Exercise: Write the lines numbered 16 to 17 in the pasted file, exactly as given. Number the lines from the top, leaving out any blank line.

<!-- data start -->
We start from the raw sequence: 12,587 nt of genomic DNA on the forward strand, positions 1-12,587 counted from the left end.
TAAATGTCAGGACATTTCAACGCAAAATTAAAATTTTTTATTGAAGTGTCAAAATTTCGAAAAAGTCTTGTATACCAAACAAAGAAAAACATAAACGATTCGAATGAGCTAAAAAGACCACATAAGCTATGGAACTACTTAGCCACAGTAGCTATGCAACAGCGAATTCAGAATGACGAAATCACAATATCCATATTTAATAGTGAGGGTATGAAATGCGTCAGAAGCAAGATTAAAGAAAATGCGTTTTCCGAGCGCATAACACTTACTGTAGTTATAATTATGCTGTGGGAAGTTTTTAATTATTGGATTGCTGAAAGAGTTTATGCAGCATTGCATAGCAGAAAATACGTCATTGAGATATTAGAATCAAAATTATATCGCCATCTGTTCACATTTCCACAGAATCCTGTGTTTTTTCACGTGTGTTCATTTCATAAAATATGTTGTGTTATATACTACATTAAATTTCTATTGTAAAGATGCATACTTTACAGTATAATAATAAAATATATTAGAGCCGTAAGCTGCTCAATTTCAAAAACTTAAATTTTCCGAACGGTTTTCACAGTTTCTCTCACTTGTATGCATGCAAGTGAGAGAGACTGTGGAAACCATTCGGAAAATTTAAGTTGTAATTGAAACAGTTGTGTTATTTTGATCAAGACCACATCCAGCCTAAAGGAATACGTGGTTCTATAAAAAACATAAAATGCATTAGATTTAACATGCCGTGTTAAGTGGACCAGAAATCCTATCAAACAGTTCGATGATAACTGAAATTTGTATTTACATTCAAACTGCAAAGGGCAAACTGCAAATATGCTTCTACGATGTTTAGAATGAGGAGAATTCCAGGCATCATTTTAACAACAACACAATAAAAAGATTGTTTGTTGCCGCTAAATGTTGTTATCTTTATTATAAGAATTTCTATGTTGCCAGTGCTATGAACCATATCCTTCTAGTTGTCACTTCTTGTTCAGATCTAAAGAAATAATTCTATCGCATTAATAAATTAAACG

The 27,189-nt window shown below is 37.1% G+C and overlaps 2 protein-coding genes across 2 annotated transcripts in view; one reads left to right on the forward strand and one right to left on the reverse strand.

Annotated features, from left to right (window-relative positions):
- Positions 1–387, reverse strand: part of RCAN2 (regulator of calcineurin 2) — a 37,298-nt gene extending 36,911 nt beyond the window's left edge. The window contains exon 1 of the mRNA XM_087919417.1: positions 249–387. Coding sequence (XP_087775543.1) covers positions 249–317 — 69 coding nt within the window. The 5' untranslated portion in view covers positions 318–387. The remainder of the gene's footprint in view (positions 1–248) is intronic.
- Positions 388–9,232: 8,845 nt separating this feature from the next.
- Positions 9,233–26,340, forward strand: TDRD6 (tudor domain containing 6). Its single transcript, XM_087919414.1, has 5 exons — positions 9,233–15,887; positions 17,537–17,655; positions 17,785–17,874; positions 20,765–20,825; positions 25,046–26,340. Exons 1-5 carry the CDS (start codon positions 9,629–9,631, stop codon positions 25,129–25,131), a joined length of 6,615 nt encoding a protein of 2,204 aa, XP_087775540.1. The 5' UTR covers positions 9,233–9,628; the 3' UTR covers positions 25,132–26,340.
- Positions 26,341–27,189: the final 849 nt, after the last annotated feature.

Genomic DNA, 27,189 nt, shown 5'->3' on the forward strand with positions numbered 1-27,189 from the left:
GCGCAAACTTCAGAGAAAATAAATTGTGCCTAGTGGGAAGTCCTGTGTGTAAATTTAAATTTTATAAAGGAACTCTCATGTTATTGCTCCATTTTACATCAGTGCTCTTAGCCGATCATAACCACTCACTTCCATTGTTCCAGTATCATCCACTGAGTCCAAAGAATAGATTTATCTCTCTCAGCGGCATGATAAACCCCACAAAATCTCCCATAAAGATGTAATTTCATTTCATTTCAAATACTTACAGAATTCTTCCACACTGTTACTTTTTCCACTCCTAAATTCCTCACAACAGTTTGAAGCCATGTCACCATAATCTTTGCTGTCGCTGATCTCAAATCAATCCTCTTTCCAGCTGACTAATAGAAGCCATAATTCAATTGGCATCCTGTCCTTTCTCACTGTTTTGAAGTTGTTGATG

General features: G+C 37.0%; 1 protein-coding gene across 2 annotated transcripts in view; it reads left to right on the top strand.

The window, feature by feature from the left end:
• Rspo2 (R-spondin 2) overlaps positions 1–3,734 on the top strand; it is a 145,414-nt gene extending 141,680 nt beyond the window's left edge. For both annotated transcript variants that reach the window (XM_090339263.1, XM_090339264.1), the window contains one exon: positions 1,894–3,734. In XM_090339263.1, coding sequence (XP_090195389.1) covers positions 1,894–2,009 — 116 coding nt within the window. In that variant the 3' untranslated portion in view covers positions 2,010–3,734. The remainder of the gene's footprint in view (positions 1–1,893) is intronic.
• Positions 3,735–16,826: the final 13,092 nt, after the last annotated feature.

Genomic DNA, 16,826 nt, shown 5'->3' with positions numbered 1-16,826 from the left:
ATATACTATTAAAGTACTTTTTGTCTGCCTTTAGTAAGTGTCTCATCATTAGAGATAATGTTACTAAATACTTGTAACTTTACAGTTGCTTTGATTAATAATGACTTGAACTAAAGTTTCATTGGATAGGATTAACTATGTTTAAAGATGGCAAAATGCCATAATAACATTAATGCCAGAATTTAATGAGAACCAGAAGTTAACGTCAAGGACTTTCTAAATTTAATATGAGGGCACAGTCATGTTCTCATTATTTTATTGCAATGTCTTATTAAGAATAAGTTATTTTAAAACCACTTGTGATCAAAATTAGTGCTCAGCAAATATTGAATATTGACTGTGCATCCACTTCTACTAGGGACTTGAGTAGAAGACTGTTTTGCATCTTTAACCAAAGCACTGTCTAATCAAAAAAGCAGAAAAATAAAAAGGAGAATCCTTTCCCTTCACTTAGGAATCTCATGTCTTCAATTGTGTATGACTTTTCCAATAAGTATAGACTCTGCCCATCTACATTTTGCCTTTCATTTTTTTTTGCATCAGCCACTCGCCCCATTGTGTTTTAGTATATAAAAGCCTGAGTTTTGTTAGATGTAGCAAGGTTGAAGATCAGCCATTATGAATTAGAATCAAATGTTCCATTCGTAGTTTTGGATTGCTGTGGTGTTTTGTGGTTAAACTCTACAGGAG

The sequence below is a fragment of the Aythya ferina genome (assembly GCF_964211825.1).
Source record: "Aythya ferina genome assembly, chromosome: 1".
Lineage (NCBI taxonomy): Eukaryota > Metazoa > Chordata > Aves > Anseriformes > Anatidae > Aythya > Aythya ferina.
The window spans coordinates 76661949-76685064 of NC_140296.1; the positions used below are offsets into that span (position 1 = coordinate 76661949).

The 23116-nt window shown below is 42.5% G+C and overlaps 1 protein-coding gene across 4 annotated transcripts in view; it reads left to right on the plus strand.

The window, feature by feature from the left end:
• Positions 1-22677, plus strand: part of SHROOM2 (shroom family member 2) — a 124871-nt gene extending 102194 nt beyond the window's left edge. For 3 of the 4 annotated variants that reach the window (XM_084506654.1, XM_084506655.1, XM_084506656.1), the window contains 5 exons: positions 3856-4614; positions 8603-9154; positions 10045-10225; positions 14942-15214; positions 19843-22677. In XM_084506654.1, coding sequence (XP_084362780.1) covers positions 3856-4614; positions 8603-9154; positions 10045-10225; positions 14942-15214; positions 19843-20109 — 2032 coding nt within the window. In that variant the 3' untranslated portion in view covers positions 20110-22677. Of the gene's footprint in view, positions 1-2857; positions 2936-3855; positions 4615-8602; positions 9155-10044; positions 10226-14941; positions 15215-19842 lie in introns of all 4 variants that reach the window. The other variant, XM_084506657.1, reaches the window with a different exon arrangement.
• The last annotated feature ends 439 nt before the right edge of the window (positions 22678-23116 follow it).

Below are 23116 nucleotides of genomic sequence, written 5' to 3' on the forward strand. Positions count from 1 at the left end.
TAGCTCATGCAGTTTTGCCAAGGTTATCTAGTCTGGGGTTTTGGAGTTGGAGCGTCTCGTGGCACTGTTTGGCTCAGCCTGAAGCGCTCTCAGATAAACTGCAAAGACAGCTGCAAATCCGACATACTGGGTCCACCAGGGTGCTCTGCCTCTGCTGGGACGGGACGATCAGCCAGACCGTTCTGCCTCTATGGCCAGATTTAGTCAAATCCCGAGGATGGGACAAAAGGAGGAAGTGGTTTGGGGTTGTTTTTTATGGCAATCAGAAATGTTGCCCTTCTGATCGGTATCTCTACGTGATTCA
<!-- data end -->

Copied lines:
ATATACTATTAAAGTACTTTTTGTCTGCCTTTAGTAAGTGTCTCATCATTAGAGATAATGTTACTAAATACTTGTAACTTTACAGTTGCTTTGATTAATAATGACTTGAACTAAAGTTTCATTGGATAGGATTAACTATGTTTAAAGATGGCAAAATGCCATAATAACATTAATGCCAGAATTTAATGAGAACCAGAAGTTAACGTCAAGGACTTTCTAAATTTAATATGAGGGCACAGTCATGTTCTCATTATTTTATTGCAATGTCTTATTAAGAATAAGTTATTTTAAAACCACTTGTGATCAAAATTAGTGCTCAGCAAATATTGAATATTGACTGTGCATCCACTTCTACTAGGGACTTGAGTAGAAGACTGTTTTGCATCTTTAACCAAAGCACTGTCTAATCAAAAAAGCAGAAAAATAAAAAGGAGAATCCTTTCCCTTCACTTAGGAATCTCATGTCTTCAATTGTGTATGACTTTTCCAATAAGTATAGACTCTGCCCATCTACATTTTGCCTTTCATTTTTTTTTGCATCAGCCACTCGCCCCATTGTGTTTTAGTATATAAAAGCCTGAGTTTTGTTAGATGTAGCAAGGTTGAAGATCAGCCATTATGAATTAGAATCAAATGTTCCATTCGTAGTTTTGGATTGCTGTGGTGTTTTGTGGTTAAACTCTACAGGAG

The sequence below is a fragment of the Aythya ferina genome (assembly GCF_964211825.1).